Directed by: Neil Burger
In this film version of Veronica Roth’s futuristic dystopian world — Divergent — society has been divided into five factions, each dedicated to the cultivation of a particular virtue—Candor (honesty), Abnegation (selflessness), Dauntless (bravery), Amity (peacefulness), and Erudite (intelligence). On an appointed day of every year, all 16-year-olds must select the faction to which they will devote the rest of their lives. For Beatrice, a child of the Abnegation, the decision is between staying with her family and becoming who she truly is. So she makes a choice that surprises everyone, including herself, and picks Dauntless, even as her twin brother chooses Erudite.
However, everything is different when Beatrice discovers that she is a Divergent, that is to say, she is not so much one thing, as all things. Yet, even as she attempts to mold herself into her new life as a Dauntless, she learns of a growing conspiracy designed to destroy all Divergents. And now she must discover what makes being Divergent so dangerous before it’s too late, and not only is her family destroyed, but she becomes part of a mass murder of all of her people, and she herself is turned out as a Divergent and destroyed herself.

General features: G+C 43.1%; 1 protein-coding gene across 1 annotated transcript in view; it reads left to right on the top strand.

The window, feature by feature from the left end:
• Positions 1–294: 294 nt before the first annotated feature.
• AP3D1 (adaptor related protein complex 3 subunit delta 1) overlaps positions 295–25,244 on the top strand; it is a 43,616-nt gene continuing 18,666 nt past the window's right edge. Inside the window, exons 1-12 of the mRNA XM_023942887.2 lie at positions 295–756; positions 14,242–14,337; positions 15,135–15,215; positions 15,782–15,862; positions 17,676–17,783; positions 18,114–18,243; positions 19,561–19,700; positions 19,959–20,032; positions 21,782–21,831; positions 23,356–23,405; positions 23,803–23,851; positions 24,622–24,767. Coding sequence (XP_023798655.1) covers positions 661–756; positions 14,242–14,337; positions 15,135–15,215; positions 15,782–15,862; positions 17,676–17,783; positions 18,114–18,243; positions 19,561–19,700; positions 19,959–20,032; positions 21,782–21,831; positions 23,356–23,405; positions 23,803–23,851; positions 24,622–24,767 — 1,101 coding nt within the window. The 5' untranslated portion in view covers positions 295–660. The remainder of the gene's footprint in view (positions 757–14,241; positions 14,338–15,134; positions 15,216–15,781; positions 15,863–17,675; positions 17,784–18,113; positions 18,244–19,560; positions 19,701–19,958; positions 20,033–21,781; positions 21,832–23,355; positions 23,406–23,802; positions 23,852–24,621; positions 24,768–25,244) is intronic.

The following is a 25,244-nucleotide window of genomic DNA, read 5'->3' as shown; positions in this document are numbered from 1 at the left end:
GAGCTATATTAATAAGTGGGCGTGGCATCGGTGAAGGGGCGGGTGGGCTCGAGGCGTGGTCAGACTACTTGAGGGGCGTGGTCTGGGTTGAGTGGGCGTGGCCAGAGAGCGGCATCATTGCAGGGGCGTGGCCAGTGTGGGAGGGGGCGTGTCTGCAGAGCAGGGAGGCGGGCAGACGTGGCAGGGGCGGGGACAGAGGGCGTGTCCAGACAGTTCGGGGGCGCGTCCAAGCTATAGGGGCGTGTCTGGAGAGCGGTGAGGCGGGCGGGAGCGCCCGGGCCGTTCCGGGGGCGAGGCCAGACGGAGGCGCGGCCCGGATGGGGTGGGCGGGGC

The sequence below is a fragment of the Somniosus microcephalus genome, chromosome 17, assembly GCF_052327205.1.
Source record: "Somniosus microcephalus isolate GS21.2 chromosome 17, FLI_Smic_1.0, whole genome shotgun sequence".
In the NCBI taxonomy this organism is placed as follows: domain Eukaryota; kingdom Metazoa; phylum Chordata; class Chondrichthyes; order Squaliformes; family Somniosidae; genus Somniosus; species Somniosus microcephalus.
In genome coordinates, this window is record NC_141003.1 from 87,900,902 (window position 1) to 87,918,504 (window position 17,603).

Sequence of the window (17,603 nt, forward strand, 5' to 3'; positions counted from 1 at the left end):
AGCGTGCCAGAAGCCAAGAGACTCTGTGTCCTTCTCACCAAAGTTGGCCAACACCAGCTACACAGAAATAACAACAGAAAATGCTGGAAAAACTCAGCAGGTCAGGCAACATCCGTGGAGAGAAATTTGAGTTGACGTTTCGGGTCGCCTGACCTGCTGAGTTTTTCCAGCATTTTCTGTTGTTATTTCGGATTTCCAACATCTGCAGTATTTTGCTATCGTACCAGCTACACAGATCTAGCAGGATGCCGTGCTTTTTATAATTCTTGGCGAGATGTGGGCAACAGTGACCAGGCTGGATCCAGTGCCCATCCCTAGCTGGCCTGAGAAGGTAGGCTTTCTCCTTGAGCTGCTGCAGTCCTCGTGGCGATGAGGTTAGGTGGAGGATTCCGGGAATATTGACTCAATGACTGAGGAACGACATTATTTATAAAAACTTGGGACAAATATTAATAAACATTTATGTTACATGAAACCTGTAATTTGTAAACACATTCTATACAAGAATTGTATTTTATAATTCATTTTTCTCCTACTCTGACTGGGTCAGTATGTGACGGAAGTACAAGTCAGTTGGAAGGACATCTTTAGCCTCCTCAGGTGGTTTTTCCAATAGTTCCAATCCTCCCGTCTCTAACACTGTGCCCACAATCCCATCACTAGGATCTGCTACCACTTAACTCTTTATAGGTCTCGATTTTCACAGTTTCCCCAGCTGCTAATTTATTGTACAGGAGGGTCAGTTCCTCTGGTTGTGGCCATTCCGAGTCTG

Unlike the horribly under-produced Twilight, or the equally wooden The Host, Divergent, like the better-made (and actually watchable) Hunger Games, involves some truly worthwhile moments as well as actors who can actually act. While all four of these film series are based on Young Adult novels, only Hunger Games and Divergent seem worthwhile. They both revolve around strong heroines, who take charge of their own destinies, and make strong choices, standing up for — not only their own individuality, but family, friendship, and the greater good, all the while displaying positive, uplifting virtues.
While we still don’t understand the lure of Twilight save to vapid teen, emo grrls and their cougar moms — we are so glad that there are actually some positive modern-day female teen role models for our daughters to emulate.
Robert J. Sodaro has been reviewing films for some 30 years. During that time, his movie reviews and articles have appeared in numerous print publications, as well as on the web. Subscribe to receive regular articles and movie reviews.